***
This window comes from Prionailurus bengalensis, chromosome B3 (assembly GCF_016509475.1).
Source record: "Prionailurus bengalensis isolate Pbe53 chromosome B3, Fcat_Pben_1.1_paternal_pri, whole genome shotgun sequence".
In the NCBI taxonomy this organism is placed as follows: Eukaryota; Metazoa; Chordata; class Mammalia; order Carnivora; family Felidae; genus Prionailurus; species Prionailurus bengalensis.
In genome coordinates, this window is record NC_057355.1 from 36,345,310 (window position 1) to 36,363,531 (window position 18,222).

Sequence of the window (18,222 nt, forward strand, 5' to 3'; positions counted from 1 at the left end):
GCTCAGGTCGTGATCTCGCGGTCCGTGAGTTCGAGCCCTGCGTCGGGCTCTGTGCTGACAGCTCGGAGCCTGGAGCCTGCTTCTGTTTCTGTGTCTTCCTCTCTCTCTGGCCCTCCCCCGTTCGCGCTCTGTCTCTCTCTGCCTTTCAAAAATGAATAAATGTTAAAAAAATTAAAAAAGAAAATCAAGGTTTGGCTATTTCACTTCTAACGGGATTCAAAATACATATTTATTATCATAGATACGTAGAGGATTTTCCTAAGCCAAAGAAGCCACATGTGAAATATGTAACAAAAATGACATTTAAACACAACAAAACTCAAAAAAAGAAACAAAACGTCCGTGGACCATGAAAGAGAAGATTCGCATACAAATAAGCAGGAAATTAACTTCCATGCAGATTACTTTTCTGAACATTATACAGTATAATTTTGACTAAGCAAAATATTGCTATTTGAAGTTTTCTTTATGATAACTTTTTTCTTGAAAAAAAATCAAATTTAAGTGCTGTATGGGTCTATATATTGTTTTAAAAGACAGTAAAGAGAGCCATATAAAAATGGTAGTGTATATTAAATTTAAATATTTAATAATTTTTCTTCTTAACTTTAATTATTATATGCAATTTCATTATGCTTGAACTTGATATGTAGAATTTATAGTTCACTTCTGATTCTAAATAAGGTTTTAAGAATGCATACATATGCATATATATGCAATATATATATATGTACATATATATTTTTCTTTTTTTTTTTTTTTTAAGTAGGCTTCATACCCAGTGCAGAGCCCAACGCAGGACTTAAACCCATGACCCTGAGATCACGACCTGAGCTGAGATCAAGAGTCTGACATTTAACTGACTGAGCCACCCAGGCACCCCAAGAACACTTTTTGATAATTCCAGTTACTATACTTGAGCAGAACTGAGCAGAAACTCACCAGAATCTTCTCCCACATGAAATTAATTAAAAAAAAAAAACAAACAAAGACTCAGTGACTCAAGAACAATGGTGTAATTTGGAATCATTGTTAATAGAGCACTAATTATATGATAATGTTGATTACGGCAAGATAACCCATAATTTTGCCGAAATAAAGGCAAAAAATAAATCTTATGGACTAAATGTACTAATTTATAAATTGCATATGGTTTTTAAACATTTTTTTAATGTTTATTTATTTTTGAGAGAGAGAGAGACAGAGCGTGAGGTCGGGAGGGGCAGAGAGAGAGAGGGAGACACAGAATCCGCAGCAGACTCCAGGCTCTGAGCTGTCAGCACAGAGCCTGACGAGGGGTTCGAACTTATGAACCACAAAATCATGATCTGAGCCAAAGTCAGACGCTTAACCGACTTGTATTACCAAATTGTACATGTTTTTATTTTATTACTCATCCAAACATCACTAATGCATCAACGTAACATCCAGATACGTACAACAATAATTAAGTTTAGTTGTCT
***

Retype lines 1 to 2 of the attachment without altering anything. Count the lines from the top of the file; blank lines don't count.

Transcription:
This window comes from Prionailurus bengalensis, chromosome B3 (assembly GCF_016509475.1).
Source record: "Prionailurus bengalensis isolate Pbe53 chromosome B3, Fcat_Pben_1.1_paternal_pri, whole genome shotgun sequence".